Linux enthusiasts rejoice: Super-thin “Project Sputnik” XPS 13 laptops from Dell with Ubuntu and Intel Skylake chips should be just around the corner.
Dell’s Project Sputnik laptops have attained something of a cult status with a segment of Linux users since their introduction in 2012. The XPS 13 Developer Edition will be the only dedicated, thin-and-light Linux laptop with Skylake from the top-five PC makers.
The next XPS 13 Developer Edition is “closer” to shipping and so discounts are being offered on older models, George Barton, a senior technologist at Dell, said in a Google+ post. Older models are powered by Broadwell chips, which preceded Skylake.
Dell still isn’t giving an expected delivery date, nor a price or hardware specs. A Windows 10 version of the XPS 13 with a Core i3 chip starts at $799.
The XPS 13 looks a bit like Apple’s MacBook Air and has been praised for its slender design and edge-to-edge touch screen.
The most recent version of Ubuntu is 15.10, code-named Wily Werewolf. Recent Ubuntu editions have a user interface focused on touch. Ubuntu is used mostly in servers and PCs, though Canonical has been adapting the OS for mobile devices and TVs.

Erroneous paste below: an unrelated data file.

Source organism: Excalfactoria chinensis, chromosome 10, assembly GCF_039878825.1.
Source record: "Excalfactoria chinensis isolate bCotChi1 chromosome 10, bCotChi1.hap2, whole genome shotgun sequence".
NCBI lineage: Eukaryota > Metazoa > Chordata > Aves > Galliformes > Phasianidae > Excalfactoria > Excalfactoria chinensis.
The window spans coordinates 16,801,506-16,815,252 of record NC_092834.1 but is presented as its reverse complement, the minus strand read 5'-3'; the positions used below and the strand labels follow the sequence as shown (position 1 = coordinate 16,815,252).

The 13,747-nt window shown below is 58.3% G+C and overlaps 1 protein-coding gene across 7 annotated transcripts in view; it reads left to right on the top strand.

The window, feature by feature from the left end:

Dell introduced its first Project Sputnik laptop as an experiment to bring Linux to “ultrabook”-style laptops with touchscreens, which were relatively new in 2012. The project has evolved into a broader effort for the open-source community to develop tools, drivers and software for such laptops.
An Intel spokesman said all Skylake chips that power Windows laptops can also run with Linux. The company doesn’t optimize operating systems specific to chips, and Intel’s team has contributed drivers to the Linux kernel.
Microsoft recently changed its support policy for Windows PCs with Skylake, but that doesn’t affect Linux, the Intel spokesman said. Linux will work with Skylake and future chips.
It’s still unclear if Linux laptops like the XPS 13 Developer Edition will have features like Windows Hello, which lets users log in using fingerprints, face-tracking and other biometric features. A lot of those features originate at the chip level and through accessories like Intel’s RealSense 3D camera.
Linux and Windows may run on the same Skylake chips, but the availability of specific features depends on contributions made by the open-source community to the Linux kernel, the Intel spokesman said.